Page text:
New Zealand’s Motor Industry Association (MIA) has said that the recent development by PSA Peugeot Citroën of diesel engine particulate filters highlights just how far the country is behind the rest of the developed world in the quality of its diesel fuel.
The MIA noted that PSA has sold over half a million cars equipped with particulate-filter turbo diesel engines since the new technology was introduced in May 2000. Emissions from these engines are almost zero, as the microscopic carbon particles emitted by the diesel engine combustion process are effectively trapped.
“Regrettably, the engines are unable to be sold in New Zealand, as the third-world quality of our high-sulphur diesel fuel would compromise the service life of the filter system,” the MIA said in a statement.
The MIA said that, although improvements are under way to improve diesel quality, the action has been late in coming, and at this stage a requirement for sulphur-free fuels is not part of the initial plan. Ministry for Economic Development officials have indicated to the MIA that they would review the regulations commencing mid 2005 to set in place requirements for sulphur-free fuels (less than 10 parts per million) to be supplied by 2008 or 2009.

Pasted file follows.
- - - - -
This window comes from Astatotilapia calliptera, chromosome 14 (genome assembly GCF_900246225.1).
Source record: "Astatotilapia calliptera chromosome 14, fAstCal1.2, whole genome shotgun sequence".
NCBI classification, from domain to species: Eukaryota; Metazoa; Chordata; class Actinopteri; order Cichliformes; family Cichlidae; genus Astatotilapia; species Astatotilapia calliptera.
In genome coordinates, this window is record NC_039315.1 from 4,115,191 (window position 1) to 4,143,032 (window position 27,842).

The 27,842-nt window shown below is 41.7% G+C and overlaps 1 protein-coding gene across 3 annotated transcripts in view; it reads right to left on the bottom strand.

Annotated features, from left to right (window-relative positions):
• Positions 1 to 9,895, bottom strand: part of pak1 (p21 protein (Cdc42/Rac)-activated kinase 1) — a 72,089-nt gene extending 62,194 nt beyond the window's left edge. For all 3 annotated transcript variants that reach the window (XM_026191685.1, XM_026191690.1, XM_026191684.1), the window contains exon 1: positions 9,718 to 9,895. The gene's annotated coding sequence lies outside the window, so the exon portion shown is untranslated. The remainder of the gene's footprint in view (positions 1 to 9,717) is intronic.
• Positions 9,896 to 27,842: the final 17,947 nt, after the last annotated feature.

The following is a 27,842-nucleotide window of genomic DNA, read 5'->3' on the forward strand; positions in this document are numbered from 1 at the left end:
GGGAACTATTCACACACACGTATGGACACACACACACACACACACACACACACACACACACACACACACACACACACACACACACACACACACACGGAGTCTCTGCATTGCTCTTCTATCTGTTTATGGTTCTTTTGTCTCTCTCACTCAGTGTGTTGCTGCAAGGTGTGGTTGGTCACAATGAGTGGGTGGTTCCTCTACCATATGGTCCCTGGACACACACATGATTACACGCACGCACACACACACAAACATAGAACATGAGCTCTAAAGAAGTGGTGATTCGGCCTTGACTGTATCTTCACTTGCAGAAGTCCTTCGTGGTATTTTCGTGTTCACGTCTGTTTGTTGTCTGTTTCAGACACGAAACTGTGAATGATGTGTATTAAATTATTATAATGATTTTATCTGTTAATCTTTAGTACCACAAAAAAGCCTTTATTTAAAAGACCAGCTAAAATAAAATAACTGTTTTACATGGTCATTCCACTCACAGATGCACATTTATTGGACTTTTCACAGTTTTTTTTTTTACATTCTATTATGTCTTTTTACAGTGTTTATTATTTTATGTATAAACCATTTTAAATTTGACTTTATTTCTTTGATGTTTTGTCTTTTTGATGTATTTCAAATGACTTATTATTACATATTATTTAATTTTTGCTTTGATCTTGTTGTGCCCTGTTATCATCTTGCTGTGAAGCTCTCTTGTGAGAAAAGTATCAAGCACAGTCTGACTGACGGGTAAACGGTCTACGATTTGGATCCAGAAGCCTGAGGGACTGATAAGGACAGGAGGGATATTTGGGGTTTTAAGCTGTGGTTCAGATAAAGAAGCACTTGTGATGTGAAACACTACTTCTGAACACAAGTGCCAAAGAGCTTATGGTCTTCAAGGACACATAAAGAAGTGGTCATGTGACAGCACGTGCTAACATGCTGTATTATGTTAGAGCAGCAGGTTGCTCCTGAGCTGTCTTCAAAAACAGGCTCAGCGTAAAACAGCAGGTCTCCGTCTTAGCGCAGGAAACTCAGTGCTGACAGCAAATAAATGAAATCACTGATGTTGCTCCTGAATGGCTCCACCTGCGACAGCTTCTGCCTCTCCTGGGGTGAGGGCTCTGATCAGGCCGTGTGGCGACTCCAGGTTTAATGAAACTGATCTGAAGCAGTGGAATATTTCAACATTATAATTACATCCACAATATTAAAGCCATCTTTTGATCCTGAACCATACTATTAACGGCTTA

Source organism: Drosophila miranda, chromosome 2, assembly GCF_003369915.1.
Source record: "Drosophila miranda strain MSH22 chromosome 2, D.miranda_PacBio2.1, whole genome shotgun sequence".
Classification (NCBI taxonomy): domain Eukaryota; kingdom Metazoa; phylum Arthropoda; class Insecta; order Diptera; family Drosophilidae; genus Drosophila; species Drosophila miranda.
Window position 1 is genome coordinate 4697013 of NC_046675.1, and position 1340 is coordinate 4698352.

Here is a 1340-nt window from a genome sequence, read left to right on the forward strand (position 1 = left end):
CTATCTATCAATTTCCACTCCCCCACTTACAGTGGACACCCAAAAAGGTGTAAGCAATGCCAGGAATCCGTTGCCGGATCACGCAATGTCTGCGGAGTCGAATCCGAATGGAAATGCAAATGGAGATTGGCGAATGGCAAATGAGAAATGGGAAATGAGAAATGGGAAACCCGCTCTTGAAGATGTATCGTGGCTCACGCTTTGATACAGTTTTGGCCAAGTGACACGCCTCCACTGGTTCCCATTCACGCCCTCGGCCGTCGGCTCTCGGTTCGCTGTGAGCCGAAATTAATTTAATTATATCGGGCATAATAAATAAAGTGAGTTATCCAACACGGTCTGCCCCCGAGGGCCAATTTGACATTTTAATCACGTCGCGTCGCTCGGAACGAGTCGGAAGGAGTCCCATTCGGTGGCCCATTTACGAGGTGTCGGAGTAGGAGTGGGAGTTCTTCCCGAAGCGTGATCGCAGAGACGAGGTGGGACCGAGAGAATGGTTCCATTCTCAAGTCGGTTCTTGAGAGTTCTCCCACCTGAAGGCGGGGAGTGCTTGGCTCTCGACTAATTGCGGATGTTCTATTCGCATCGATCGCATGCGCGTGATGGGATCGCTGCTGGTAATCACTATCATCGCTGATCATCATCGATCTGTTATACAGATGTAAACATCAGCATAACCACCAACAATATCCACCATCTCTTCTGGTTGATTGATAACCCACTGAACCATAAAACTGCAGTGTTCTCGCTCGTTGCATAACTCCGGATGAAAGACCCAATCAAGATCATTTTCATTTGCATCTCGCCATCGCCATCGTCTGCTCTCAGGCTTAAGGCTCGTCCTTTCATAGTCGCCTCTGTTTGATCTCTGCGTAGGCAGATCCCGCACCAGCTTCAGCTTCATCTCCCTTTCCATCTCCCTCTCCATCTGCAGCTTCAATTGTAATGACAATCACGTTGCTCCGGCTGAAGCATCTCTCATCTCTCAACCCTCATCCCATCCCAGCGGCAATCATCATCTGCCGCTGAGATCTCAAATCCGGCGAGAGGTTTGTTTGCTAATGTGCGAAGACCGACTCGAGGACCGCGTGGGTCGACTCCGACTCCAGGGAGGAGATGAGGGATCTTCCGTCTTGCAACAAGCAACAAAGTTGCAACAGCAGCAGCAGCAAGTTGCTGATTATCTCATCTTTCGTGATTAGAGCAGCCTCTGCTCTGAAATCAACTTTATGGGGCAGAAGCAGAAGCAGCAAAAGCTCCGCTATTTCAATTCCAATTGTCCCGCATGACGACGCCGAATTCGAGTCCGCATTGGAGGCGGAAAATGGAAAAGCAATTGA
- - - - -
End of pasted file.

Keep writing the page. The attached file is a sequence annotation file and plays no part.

The MIA has asked New Zealand’s five oil companies to support bringing the review forward to this year in order to make sulphur-free fuels available from 2006. In its statement, the association claimed that the country’s sole oil refinery could achieve this but that some oil companies were reluctant to support the initiative, preferring instead to source “dirty fuels from outdated overseas refineries”.
“When we have new car manufacturers eager to bring the benefits of environmentally-friendly diesel engines to New Zealand, it’s exceedingly frustrating that we are having to wait so long for the quality of local fuel to catch up, “ said MIA chief executive Perry Kerr. “Irrespective of the supply sources, our officials should be demanding the best quality fuels in order that we can benefit from modern engine technology. We cannot allow our fuel regulations to continue falling behind international standards.”